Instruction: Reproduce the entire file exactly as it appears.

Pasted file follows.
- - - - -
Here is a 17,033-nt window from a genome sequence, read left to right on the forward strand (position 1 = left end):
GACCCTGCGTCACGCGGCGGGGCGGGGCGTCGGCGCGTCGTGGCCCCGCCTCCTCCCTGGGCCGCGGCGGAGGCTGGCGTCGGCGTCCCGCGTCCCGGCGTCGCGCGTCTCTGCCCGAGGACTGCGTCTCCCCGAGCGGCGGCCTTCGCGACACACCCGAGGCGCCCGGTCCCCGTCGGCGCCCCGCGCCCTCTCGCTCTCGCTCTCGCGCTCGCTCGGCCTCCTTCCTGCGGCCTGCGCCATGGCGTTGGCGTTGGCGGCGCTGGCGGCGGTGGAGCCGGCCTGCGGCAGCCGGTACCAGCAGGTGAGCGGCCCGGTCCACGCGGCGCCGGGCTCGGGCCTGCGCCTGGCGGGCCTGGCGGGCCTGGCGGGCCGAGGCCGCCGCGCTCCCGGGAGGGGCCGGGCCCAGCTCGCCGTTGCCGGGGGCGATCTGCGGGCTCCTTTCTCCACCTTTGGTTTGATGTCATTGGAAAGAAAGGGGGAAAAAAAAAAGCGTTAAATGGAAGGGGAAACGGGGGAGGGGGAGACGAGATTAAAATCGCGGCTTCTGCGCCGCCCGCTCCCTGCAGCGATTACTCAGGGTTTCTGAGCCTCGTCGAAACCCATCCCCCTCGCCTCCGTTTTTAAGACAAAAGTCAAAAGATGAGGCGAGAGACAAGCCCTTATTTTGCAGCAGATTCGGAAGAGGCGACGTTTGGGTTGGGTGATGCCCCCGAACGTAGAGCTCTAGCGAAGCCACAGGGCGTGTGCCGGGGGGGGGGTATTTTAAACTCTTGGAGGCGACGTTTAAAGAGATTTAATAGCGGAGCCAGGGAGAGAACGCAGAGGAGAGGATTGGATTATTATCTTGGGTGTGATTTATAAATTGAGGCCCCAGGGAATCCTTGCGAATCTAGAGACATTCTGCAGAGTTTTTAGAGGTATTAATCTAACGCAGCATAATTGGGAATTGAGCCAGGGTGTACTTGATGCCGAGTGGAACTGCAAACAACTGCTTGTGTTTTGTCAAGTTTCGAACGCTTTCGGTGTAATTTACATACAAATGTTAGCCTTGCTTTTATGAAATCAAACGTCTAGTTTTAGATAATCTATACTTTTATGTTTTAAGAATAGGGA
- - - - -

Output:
Here is a 17,033-nt window from a genome sequence, read left to right on the forward strand (position 1 = left end):
GACCCTGCGTCACGCGGCGGGGCGGGGCGTCGGCGCGTCGTGGCCCCGCCTCCTCCCTGGGCCGCGGCGGAGGCTGGCGTCGGCGTCCCGCGTCCCGGCGTCGCGCGTCTCTGCCCGAGGACTGCGTCTCCCCGAGCGGCGGCCTTCGCGACACACCCGAGGCGCCCGGTCCCCGTCGGCGCCCCGCGCCCTCTCGCTCTCGCTCTCGCGCTCGCTCGGCCTCCTTCCTGCGGCCTGCGCCATGGCGTTGGCGTTGGCGGCGCTGGCGGCGGTGGAGCCGGCCTGCGGCAGCCGGTACCAGCAGGTGAGCGGCCCGGTCCACGCGGCGCCGGGCTCGGGCCTGCGCCTGGCGGGCCTGGCGGGCCTGGCGGGCCGAGGCCGCCGCGCTCCCGGGAGGGGCCGGGCCCAGCTCGCCGTTGCCGGGGGCGATCTGCGGGCTCCTTTCTCCACCTTTGGTTTGATGTCATTGGAAAGAAAGGGGGAAAAAAAAAAGCGTTAAATGGAAGGGGAAACGGGGGAGGGGGAGACGAGATTAAAATCGCGGCTTCTGCGCCGCCCGCTCCCTGCAGCGATTACTCAGGGTTTCTGAGCCTCGTCGAAACCCATCCCCCTCGCCTCCGTTTTTAAGACAAAAGTCAAAAGATGAGGCGAGAGACAAGCCCTTATTTTGCAGCAGATTCGGAAGAGGCGACGTTTGGGTTGGGTGATGCCCCCGAACGTAGAGCTCTAGCGAAGCCACAGGGCGTGTGCCGGGGGGGGGGTATTTTAAACTCTTGGAGGCGACGTTTAAAGAGATTTAATAGCGGAGCCAGGGAGAGAACGCAGAGGAGAGGATTGGATTATTATCTTGGGTGTGATTTATAAATTGAGGCCCCAGGGAATCCTTGCGAATCTAGAGACATTCTGCAGAGTTTTTAGAGGTATTAATCTAACGCAGCATAATTGGGAATTGAGCCAGGGTGTACTTGATGCCGAGTGGAACTGCAAACAACTGCTTGTGTTTTGTCAAGTTTCGAACGCTTTCGGTGTAATTTACATACAAATGTTAGCCTTGCTTTTATGAAATCAAACGTCTAGTTTTAGATAATCTATACTTTTATGTTTTAAGAATAGGGA